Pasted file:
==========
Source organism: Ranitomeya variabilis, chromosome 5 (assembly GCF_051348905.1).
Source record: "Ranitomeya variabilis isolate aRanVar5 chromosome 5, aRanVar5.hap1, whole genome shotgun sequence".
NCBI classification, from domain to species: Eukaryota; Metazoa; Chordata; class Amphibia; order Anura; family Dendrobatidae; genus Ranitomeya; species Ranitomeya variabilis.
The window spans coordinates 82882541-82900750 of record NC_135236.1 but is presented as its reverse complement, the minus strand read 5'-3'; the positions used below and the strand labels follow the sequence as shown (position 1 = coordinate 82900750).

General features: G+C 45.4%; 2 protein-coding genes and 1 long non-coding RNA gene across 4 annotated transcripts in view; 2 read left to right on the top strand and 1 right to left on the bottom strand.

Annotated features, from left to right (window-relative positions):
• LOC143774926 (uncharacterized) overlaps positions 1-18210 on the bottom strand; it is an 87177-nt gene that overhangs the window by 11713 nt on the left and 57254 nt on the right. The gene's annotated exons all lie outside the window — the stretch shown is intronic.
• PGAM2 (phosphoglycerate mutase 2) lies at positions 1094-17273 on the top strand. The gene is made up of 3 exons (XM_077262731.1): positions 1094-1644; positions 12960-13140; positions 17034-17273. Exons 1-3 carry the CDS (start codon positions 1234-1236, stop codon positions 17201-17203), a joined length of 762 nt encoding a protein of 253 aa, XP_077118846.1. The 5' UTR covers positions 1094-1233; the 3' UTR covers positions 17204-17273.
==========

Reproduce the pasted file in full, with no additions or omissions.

Source organism: Ranitomeya variabilis, chromosome 5 (assembly GCF_051348905.1).
Source record: "Ranitomeya variabilis isolate aRanVar5 chromosome 5, aRanVar5.hap1, whole genome shotgun sequence".
NCBI classification, from domain to species: Eukaryota; Metazoa; Chordata; class Amphibia; order Anura; family Dendrobatidae; genus Ranitomeya; species Ranitomeya variabilis.
The window spans coordinates 82882541-82900750 of record NC_135236.1 but is presented as its reverse complement, the minus strand read 5'-3'; the positions used below and the strand labels follow the sequence as shown (position 1 = coordinate 82900750).

General features: G+C 45.4%; 2 protein-coding genes and 1 long non-coding RNA gene across 4 annotated transcripts in view; 2 read left to right on the top strand and 1 right to left on the bottom strand.

Annotated features, from left to right (window-relative positions):
• LOC143774926 (uncharacterized) overlaps positions 1-18210 on the bottom strand; it is an 87177-nt gene that overhangs the window by 11713 nt on the left and 57254 nt on the right. The gene's annotated exons all lie outside the window — the stretch shown is intronic.
• PGAM2 (phosphoglycerate mutase 2) lies at positions 1094-17273 on the top strand. The gene is made up of 3 exons (XM_077262731.1): positions 1094-1644; positions 12960-13140; positions 17034-17273. Exons 1-3 carry the CDS (start codon positions 1234-1236, stop codon positions 17201-17203), a joined length of 762 nt encoding a protein of 253 aa, XP_077118846.1. The 5' UTR covers positions 1094-1233; the 3' UTR covers positions 17204-17273.